Protein Bars are some of the easiest and most accessible hiking snacks on the market. You can find these store-bought hiking snacks across the entire country, in practically every grocer.
Some of our favorite hiking snacks filled with protein are from:
- Munk Pack (Use code MANDAGIES15 for 15% off their site!)
- Kind Bars
- RX Bars
- Clif Bar
- OverEasy Breakfast Bars
- Luna Bars
Protein bars are great for something quick while fueling your body. Depending on which bars you choose, they can have a lot of sugar in them so limit your bar intake to 1 or 2, and supplement with other snacks on this list.
You’ll be thankful for the snack variation in the long run!
9. A PB&J Sandwich
Packing a sandwich can be a delicious break, but it takes a bit more preparation than just throwing a bar in your backpacking and calling it good. You’ll have to prepare it the night before (or as soon as you wake up). You’ll also need to make sure it doesn’t get squished in your bag.
But despite a little bit of extra effort, a classic peanut butter and jelly sandwich can be a tasty snack, and a great way to get a little protein and sugar-induced energy burst. Make sure to supplement it with other goodies like an apple or a handful of nuts to balance out your energy levels.
Be prepared if you plan on bringing sandwiches on the trail that have meats, cheeses, or anything that may spoil in the hot sun. On a long hiking trail in high temperatures, these ingredients can go bad quickly, so think ahead!
10. Tortilla Wraps
Worried about a sandwich getting smashed in your backpack? Wrap it in a tortilla instead!
Pre-made wraps are a great way to carry in deli meats, cheese, or a more complicated sandwich. It doesn’t easily get squished, so your ingredients are safer!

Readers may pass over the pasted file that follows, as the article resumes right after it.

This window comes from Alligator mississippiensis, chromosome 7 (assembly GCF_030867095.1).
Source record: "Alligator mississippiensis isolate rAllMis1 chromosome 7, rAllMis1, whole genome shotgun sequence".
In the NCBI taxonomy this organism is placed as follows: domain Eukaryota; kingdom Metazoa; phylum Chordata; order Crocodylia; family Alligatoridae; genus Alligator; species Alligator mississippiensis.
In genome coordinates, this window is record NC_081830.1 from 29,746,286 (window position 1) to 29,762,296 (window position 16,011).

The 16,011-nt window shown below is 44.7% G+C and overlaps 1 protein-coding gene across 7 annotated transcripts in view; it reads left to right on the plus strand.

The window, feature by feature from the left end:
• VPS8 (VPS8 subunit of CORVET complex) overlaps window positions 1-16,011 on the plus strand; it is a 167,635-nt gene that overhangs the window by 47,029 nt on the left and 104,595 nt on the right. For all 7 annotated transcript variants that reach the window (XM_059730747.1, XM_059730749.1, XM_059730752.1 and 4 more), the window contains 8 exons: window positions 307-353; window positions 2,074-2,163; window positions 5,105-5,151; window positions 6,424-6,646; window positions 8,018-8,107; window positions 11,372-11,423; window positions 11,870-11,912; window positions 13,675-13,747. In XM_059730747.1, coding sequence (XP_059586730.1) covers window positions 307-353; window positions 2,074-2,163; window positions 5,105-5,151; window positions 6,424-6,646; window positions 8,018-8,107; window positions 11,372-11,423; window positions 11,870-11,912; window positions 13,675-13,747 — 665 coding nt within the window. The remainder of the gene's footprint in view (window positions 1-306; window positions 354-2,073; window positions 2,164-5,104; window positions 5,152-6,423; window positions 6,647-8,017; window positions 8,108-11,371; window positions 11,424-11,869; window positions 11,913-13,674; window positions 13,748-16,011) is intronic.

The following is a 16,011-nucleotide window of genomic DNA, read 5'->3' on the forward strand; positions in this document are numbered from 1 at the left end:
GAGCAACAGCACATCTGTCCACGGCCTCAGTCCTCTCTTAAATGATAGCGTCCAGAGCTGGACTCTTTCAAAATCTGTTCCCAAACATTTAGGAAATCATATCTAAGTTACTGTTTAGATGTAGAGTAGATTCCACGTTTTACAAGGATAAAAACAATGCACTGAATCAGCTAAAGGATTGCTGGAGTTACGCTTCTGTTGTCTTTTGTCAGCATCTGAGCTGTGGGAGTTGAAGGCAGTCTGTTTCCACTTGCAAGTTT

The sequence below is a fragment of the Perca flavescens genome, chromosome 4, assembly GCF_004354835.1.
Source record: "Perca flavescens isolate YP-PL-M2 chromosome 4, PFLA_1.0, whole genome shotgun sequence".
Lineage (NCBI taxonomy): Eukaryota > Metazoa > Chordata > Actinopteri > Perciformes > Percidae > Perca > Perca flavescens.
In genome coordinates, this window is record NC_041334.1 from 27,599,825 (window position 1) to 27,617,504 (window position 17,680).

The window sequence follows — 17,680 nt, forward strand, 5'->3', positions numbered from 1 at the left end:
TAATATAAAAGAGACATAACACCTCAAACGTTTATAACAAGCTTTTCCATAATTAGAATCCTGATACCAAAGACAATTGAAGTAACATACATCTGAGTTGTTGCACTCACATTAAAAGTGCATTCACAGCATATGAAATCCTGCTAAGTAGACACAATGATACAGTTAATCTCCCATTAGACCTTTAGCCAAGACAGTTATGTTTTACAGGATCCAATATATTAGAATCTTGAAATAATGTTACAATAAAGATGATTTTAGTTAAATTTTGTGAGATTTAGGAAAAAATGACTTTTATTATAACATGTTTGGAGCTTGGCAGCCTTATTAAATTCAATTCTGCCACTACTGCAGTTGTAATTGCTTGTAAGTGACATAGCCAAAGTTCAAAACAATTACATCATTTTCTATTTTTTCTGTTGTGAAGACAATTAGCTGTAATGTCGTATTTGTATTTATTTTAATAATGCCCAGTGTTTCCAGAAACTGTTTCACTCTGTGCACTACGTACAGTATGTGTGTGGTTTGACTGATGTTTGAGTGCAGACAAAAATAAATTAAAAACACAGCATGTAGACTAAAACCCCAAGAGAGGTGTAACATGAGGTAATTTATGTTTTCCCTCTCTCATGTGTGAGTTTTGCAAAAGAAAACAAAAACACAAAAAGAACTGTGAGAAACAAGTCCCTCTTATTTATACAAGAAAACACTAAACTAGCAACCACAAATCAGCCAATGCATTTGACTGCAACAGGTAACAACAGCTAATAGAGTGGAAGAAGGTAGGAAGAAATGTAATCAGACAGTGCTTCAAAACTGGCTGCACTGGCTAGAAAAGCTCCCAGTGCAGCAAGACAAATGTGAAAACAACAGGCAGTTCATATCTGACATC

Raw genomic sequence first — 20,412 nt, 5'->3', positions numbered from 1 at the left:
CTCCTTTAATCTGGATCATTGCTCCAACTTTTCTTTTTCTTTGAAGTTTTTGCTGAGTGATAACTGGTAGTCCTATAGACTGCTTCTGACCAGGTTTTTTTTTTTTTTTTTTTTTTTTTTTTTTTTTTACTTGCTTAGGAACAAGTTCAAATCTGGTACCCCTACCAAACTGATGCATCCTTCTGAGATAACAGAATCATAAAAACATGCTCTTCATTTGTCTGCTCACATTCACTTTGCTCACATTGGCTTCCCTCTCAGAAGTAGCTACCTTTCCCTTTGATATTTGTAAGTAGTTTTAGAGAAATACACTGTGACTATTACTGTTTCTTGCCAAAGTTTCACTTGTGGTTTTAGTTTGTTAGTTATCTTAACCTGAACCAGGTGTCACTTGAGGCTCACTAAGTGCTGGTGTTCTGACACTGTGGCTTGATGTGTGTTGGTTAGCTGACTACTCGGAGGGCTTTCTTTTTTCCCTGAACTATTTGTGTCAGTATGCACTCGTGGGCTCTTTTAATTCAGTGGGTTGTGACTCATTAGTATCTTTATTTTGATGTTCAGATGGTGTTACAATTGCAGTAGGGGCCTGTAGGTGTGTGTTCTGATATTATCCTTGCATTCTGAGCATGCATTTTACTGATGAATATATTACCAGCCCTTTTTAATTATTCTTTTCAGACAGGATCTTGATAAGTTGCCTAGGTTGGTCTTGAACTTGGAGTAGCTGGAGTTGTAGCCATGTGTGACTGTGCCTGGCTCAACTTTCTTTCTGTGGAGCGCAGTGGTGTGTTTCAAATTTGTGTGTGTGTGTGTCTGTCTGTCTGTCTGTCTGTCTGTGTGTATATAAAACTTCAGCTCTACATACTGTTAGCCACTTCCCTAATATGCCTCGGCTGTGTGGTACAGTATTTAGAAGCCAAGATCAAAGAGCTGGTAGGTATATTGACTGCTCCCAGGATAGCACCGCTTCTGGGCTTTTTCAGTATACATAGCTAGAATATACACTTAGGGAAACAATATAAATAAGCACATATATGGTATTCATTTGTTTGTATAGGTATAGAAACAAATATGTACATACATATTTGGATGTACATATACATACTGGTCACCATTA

11. Energy Chews and Gummies
Energy chews are like the ultimate adult fruit snack. They’re such a great snack to store in an easily accessible backpack pocket for when you’re feeling a little slow and tired on the trail. They keep your blood sugar level balanced, and some even come with caffeine for an added boost of energy.
Looking for simplicity? Just grab your favorite generic gummy bear brand from the grocery store! They don’t have to be fancy, keep scrolling for more info!
12. Candy Bars + Sweet Treats
A little burst of sugar or protein is great, but sometimes all you need to get you through those last couple of miles is the promise of your favorite candy bar waiting for you at the end of it all.
While simple and definitely not the healthiest option, the simple reward of your favorite candy can really get you through some tough miles on the trail!
13. Fancy Snacks / Charcuterie Board
Have you ever seen someone hike up a mountain, only to enjoy a fresh baguette, cheese, and prosciutto at the top?
I know it can seem a little extra, but sometimes some fancy carbohydrates or seemingly “extra” hiking snacks can be just the thing to keep you motivated to reach your destination.
Packing Tip: For easy packing, choose small, stackable tupperware containers to keep things fresh and keep food from getting smushed in your bag! We also like to pack extra ziploc baggies to gather up any wrappers, wet things, or close up food that has had a bag rip.
14. Mixed Nuts and Seeds
BobbySue’s Mixed Nuts Pouches (See Prices at REI)
For keeping your energy levels up during long trails, mixed nuts and seeds make good hiking snacks! They can be combined together to make your own custom nut mixes, and are high in calories for a great pick-me-up.
A mix of nuts and seeds provide lasting energy from fats and adding dried fruit can even bring a burst of energy!
We like to keep these energy snacks for hiking stashed in the hip pouch of our backpacks, or in an accessible pocket to grab a handful for munching on the trail. Some of our favorite mixes include cashews, pumpkin seeds, pecans, and pistachios.
You can often find nuts in the bulk section at your closest health foods store and make your own mixture of nuts, seeds, and dried fruits. You can even pack candied nuts for a little more added sweetness!
15. Granola (Homemade or Store-bought)
Granola is the hiking snack jackpot for all things sweet, energy-rich, and diverse!
You can head to the store and find your favorite mix of rolled oats, seeds, nuts, and other goodies, or you can go ahead and make your own.
If you are striving to be more zero-waste, try making these easy homemade hiking snacks. Put your granola bars in reusable sandwich bags (like these ones from Stasher) as is a great way to reduce trash on the trail and feel good about what’s going in your body!
16. Homemade Energy Balls